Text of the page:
Doctors report more COVID-19, and MIS-C cases in Utah kids
SALT LAKE CITY — Federal health officials have approved emergency use of the Pfizer COVID-19 vaccine for children between the ages of five and 11. Meanwhile, doctors in Utah say the number of kids with COVID-19 is on the rise. They also say another disease is on the rise, too.
When the Delta variant of COVID-19 arrived in Utah, doctors noticed a rise in the number of children between the ages of 5 and ten who tested positive. Currently, health officials say kids in that age group account for 20% of all new cases.
Infectious disease doctor Andrew Pavia said more than 23-thousand kids have tested positive since August, which is more than they saw during all of the last school year.
However, Pavia says they’re also seeing an uptick in the number of children diagnosed with a rare but potentially deadly disease known as multi-system inflammatory syndrome, or MIS-C.
“It’s a syndrome that involves serious inflammation of many organ systems,” he said.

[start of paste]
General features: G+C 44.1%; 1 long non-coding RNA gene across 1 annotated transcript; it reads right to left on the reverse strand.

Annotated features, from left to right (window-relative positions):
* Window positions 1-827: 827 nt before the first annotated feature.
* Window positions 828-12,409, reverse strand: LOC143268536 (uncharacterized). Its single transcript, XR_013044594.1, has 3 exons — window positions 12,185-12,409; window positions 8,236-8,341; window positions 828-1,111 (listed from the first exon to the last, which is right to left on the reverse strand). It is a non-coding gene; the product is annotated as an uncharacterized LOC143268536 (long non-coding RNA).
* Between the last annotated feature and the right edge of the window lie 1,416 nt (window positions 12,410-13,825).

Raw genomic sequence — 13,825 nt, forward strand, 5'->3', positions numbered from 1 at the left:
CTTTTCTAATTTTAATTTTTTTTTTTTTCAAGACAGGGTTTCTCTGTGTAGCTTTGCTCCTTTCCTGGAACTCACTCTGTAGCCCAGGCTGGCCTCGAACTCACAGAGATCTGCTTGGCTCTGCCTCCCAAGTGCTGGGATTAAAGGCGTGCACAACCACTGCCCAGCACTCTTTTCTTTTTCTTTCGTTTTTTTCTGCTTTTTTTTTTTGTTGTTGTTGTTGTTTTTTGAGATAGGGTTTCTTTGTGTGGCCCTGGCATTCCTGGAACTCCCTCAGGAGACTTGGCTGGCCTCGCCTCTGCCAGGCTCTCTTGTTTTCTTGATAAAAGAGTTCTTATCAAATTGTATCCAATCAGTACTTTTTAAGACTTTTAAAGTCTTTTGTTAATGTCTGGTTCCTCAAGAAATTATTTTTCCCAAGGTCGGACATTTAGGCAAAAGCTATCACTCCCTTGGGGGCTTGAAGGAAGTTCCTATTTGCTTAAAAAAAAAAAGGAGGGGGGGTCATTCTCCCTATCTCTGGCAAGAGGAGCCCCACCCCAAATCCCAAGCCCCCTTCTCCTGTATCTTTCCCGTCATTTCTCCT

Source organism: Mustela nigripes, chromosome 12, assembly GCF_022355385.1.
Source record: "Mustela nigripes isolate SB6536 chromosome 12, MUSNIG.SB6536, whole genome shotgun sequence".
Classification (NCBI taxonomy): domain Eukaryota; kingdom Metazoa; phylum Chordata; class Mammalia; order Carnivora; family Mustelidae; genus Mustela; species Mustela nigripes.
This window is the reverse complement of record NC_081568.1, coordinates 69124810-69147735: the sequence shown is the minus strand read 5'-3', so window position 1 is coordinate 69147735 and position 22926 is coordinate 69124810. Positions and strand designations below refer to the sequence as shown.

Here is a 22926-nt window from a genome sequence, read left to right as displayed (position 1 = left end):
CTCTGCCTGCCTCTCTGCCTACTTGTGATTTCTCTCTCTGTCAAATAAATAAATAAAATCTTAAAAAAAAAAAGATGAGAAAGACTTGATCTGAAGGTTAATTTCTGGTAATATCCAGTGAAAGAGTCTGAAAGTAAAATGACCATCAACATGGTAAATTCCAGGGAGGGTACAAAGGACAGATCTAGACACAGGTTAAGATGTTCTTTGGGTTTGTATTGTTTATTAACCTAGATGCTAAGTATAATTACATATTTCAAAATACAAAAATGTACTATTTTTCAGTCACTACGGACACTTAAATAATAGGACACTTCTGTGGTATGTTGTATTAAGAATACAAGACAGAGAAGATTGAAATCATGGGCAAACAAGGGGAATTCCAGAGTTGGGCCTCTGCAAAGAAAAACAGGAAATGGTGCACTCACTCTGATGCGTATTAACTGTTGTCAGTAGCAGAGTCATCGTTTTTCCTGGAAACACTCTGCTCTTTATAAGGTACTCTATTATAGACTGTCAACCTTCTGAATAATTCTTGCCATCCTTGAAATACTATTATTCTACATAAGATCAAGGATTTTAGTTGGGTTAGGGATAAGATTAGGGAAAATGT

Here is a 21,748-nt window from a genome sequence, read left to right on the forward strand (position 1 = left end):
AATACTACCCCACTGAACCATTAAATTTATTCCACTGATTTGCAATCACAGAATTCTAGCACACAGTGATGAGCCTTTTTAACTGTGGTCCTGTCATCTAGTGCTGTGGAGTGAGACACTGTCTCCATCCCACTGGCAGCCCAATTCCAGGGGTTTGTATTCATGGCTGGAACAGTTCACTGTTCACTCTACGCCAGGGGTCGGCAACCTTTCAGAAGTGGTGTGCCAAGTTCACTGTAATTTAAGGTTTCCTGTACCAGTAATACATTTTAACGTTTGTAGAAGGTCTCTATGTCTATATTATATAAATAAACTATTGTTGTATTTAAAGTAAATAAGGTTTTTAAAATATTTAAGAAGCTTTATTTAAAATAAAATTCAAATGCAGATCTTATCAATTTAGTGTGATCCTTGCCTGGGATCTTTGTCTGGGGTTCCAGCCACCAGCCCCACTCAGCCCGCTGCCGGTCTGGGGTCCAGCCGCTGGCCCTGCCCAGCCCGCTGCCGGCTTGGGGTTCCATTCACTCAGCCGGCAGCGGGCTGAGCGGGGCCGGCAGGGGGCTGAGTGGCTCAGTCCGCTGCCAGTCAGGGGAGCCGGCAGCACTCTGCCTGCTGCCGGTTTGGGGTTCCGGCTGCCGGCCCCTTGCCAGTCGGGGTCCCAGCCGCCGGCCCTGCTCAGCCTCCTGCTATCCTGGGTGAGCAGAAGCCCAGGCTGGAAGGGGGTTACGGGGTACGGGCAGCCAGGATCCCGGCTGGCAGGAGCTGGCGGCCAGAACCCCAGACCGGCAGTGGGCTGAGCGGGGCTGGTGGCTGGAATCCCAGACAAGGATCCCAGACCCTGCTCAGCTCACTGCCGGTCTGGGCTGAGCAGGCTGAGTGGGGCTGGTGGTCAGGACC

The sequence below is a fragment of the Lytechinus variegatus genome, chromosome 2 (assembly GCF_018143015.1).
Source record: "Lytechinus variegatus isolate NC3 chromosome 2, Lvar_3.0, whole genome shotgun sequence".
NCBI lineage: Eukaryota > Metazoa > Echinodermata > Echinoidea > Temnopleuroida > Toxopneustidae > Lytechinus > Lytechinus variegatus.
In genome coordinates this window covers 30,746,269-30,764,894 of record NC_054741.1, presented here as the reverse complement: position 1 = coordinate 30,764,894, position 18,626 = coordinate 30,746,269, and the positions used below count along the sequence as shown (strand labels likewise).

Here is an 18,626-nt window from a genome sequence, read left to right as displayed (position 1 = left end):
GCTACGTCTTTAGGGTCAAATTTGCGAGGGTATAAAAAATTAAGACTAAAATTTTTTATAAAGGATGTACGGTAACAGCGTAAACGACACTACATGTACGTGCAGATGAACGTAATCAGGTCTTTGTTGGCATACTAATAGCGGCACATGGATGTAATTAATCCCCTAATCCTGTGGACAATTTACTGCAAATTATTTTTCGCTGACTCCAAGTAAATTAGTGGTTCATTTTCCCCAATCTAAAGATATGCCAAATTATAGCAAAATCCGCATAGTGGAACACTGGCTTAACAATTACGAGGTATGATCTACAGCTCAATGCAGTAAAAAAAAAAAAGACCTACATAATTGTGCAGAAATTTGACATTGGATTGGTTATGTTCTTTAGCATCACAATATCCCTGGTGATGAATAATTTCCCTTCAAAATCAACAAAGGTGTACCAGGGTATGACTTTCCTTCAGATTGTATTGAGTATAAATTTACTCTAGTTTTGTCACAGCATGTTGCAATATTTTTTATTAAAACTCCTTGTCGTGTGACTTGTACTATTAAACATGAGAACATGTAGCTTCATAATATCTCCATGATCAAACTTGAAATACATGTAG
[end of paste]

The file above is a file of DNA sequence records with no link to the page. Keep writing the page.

According to Pavia, someone can get MIS-C after experiencing an infection elsewhere in the body. He said the immune system can be working even after the virus or infection had already passed. This syndrome can attack different portions of the body, but many kids come in with stomach problems. Pavia said many children exhibit the same symptoms as appendicitis.
“The organs that are most hard-hit are typically the liver and the heart. It’s the heart damage that scares us the most,” Pavia said. “There are also neurologic symptoms. The brain can be involved.”
There are 120 children being treated for MIS-C in Utah now, and many of them never knew they had COVID-19. Pavia says doctors only learned the children had the novel coronavirus after looking at blood tests.
“They had never been tested and diagnosed with COVID. Sometimes, they had such mild illness that nobody had noticed,” he said.
Utah children will benefit from COVID-19 vaccine
Pavia believes the vaccine will be a powerful tool in stopping MIS-C in kids now that the FDA has approved the Pfizer vaccine, in a reduced dose, for kids over the age of five. However, he’s worried COVID-19 will continue to spread in schools since mask mandates aren’t being enforced.
“The best way to avoid MIS-C is to prevent infection, even mild infection. Up until now, the ways that we’ve had to do that have been masking, social distancing, ventilation … all of the things you’re tired of hearing us talk about,” Pavia said.
Intermountain Healthcare has set up a family vaccination center in Primary Children’s Hospital called the “Shot Spot.” He says doctors have been providing flu shots for families there, and plan to also distribute the COVID-19 vaccine for children when it becomes available.
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